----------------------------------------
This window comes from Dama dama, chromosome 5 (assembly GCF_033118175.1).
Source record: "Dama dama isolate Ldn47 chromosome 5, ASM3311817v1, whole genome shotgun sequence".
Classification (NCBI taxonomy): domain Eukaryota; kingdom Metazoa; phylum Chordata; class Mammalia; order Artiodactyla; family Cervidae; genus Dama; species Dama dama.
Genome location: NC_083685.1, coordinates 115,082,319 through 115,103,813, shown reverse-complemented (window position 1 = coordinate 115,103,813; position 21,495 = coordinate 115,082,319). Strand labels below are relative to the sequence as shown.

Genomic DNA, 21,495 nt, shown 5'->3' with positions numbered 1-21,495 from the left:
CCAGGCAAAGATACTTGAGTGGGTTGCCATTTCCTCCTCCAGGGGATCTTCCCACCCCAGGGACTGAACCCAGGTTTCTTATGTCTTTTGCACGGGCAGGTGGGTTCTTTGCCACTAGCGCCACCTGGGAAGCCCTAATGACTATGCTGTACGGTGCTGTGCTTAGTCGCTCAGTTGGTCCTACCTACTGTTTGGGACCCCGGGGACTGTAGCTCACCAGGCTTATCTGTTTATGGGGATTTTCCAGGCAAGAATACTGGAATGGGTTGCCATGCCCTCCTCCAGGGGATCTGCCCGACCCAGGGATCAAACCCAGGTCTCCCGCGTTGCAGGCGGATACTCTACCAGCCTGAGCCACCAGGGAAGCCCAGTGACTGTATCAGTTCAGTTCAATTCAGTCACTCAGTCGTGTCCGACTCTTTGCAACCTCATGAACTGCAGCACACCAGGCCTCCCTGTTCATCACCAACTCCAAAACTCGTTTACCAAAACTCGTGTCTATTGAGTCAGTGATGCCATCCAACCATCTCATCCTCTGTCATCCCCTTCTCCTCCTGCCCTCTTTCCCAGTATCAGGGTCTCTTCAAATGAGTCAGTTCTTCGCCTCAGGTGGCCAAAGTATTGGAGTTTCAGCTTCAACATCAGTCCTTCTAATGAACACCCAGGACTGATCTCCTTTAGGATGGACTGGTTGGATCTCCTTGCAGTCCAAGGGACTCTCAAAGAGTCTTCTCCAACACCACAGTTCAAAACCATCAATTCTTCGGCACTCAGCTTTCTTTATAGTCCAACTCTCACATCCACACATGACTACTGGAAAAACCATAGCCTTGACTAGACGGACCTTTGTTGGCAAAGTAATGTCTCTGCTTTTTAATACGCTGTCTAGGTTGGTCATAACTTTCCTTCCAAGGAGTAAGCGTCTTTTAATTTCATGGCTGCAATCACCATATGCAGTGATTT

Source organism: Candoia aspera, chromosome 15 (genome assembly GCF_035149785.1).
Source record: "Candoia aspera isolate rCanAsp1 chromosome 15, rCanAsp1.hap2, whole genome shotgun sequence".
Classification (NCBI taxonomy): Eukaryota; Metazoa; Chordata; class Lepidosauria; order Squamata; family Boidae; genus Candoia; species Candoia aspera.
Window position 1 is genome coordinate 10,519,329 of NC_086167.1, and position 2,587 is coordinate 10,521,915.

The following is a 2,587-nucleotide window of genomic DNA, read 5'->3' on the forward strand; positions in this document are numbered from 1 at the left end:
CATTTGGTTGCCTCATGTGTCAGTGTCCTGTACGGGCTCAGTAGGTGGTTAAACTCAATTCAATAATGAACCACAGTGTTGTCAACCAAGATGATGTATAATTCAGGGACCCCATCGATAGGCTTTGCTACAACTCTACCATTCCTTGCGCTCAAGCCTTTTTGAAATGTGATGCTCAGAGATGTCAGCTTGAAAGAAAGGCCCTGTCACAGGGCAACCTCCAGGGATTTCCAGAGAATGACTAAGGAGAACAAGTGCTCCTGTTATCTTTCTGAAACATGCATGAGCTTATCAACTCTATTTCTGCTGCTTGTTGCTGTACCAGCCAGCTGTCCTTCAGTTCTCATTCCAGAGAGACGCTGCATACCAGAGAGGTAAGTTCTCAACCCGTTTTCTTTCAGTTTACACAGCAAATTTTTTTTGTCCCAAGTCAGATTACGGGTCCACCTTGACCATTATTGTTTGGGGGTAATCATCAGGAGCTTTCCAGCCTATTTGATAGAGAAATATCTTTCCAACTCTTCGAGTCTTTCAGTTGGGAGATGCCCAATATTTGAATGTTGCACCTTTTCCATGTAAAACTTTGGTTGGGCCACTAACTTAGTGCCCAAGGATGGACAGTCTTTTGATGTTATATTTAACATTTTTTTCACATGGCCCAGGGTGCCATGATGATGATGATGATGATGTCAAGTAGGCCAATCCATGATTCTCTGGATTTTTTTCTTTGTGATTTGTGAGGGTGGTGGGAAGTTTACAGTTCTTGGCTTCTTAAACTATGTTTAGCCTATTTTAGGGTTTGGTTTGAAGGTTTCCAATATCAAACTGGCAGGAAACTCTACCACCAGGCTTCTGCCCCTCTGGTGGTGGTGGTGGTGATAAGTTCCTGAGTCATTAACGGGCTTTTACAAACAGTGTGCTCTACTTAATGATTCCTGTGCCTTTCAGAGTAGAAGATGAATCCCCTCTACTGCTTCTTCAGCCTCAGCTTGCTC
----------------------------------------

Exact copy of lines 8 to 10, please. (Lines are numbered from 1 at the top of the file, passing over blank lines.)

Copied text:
Source record: "Candoia aspera isolate rCanAsp1 chromosome 15, rCanAsp1.hap2, whole genome shotgun sequence".
Classification (NCBI taxonomy): Eukaryota; Metazoa; Chordata; class Lepidosauria; order Squamata; family Boidae; genus Candoia; species Candoia aspera.
Window position 1 is genome coordinate 10,519,329 of NC_086167.1, and position 2,587 is coordinate 10,521,915.